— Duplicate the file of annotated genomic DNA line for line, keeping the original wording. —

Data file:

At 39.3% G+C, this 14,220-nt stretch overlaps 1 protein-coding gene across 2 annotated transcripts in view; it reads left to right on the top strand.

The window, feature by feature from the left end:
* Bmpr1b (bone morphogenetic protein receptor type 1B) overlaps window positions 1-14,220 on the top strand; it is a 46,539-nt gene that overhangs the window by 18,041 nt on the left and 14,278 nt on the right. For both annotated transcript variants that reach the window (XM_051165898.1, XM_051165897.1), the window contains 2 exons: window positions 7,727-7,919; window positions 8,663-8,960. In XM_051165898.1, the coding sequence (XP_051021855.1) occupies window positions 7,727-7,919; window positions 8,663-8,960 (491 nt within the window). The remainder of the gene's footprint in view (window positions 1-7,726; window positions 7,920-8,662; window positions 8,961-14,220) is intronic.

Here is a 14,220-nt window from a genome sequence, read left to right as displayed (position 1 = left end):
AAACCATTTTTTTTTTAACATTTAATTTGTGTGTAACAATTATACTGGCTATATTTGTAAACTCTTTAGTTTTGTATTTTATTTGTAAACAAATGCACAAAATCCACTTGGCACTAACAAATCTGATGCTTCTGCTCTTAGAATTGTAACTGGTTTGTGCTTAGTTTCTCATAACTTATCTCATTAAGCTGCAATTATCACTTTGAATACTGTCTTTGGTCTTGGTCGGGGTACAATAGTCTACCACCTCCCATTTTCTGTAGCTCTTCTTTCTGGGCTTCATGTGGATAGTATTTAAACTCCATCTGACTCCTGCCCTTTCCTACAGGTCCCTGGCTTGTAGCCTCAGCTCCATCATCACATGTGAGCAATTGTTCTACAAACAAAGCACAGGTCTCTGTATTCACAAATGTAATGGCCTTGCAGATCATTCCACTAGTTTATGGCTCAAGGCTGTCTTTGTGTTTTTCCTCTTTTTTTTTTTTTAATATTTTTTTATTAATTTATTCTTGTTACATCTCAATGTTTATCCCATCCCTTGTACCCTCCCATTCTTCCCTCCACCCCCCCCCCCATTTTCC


At 39.3% G+C, this 14,220-nt stretch overlaps 1 protein-coding gene across 2 annotated transcripts in view; it reads left to right on the top strand.

The window, feature by feature from the left end:
* Bmpr1b (bone morphogenetic protein receptor type 1B) overlaps window positions 1-14,220 on the top strand; it is a 46,539-nt gene that overhangs the window by 18,041 nt on the left and 14,278 nt on the right. For both annotated transcript variants that reach the window (XM_051165898.1, XM_051165897.1), the window contains 2 exons: window positions 7,727-7,919; window positions 8,663-8,960. In XM_051165898.1, the coding sequence (XP_051021855.1) occupies window positions 7,727-7,919; window positions 8,663-8,960 (491 nt within the window). The remainder of the gene's footprint in view (window positions 1-7,726; window positions 7,920-8,662; window positions 8,961-14,220) is intronic.

Here is a 14,220-nt window from a genome sequence, read left to right as displayed (position 1 = left end):
AAACCATTTTTTTTTTAACATTTAATTTGTGTGTAACAATTATACTGGCTATATTTGTAAACTCTTTAGTTTTGTATTTTATTTGTAAACAAATGCACAAAATCCACTTGGCACTAACAAATCTGATGCTTCTGCTCTTAGAATTGTAACTGGTTTGTGCTTAGTTTCTCATAACTTATCTCATTAAGCTGCAATTATCACTTTGAATACTGTCTTTGGTCTTGGTCGGGGTACAATAGTCTACCACCTCCCATTTTCTGTAGCTCTTCTTTCTGGGCTTCATGTGGATAGTATTTAAACTCCATCTGACTCCTGCCCTTTCCTACAGGTCCCTGGCTTGTAGCCTCAGCTCCATCATCACATGTGAGCAATTGTTCTACAAACAAAGCACAGGTCTCTGTATTCACAAATGTAATGGCCTTGCAGATCATTCCACTAGTTTATGGCTCAAGGCTGTCTTTGTGTTTTTCCTCTTTTTTTTTTTTTAATATTTTTTTATTAATTTATTCTTGTTACATCTCAATGTTTATCCCATCCCTTGTACCCTCCCATTCTTCCCTCCACCCCCCCCCCCATTTTCC